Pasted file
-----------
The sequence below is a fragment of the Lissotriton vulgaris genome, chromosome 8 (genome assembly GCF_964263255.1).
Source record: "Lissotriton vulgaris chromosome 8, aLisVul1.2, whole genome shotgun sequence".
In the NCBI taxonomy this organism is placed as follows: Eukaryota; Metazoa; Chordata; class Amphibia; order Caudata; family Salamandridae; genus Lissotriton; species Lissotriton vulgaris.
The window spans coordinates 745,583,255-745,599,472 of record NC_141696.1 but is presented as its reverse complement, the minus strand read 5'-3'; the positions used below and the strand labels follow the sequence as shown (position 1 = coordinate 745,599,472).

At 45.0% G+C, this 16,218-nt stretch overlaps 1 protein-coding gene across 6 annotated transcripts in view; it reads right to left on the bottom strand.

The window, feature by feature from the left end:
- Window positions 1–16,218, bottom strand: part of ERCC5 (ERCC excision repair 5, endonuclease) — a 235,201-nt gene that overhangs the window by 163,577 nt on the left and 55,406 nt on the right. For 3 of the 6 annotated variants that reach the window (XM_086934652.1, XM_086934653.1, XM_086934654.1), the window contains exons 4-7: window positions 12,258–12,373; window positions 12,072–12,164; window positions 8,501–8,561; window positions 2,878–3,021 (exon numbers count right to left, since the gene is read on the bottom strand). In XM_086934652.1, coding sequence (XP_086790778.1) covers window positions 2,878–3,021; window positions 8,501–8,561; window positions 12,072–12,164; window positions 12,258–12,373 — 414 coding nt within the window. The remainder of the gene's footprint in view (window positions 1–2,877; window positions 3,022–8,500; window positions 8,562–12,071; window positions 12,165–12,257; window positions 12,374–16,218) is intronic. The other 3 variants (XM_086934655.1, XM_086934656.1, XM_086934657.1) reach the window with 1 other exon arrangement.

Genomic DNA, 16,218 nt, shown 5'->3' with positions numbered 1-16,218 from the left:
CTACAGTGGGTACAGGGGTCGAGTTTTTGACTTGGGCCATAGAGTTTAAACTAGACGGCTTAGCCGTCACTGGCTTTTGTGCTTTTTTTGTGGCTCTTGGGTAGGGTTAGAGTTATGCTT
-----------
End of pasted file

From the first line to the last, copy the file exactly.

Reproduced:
The sequence below is a fragment of the Lissotriton vulgaris genome, chromosome 8 (genome assembly GCF_964263255.1).
Source record: "Lissotriton vulgaris chromosome 8, aLisVul1.2, whole genome shotgun sequence".
In the NCBI taxonomy this organism is placed as follows: Eukaryota; Metazoa; Chordata; class Amphibia; order Caudata; family Salamandridae; genus Lissotriton; species Lissotriton vulgaris.
The window spans coordinates 745,583,255-745,599,472 of record NC_141696.1 but is presented as its reverse complement, the minus strand read 5'-3'; the positions used below and the strand labels follow the sequence as shown (position 1 = coordinate 745,599,472).

At 45.0% G+C, this 16,218-nt stretch overlaps 1 protein-coding gene across 6 annotated transcripts in view; it reads right to left on the bottom strand.

The window, feature by feature from the left end:
- Window positions 1–16,218, bottom strand: part of ERCC5 (ERCC excision repair 5, endonuclease) — a 235,201-nt gene that overhangs the window by 163,577 nt on the left and 55,406 nt on the right. For 3 of the 6 annotated variants that reach the window (XM_086934652.1, XM_086934653.1, XM_086934654.1), the window contains exons 4-7: window positions 12,258–12,373; window positions 12,072–12,164; window positions 8,501–8,561; window positions 2,878–3,021 (exon numbers count right to left, since the gene is read on the bottom strand). In XM_086934652.1, coding sequence (XP_086790778.1) covers window positions 2,878–3,021; window positions 8,501–8,561; window positions 12,072–12,164; window positions 12,258–12,373 — 414 coding nt within the window. The remainder of the gene's footprint in view (window positions 1–2,877; window positions 3,022–8,500; window positions 8,562–12,071; window positions 12,165–12,257; window positions 12,374–16,218) is intronic. The other 3 variants (XM_086934655.1, XM_086934656.1, XM_086934657.1) reach the window with 1 other exon arrangement.

Genomic DNA, 16,218 nt, shown 5'->3' with positions numbered 1-16,218 from the left:
CTACAGTGGGTACAGGGGTCGAGTTTTTGACTTGGGCCATAGAGTTTAAACTAGACGGCTTAGCCGTCACTGGCTTTTGTGCTTTTTTTGTGGCTCTTGGGTAGGGTTAGAGTTATGCTT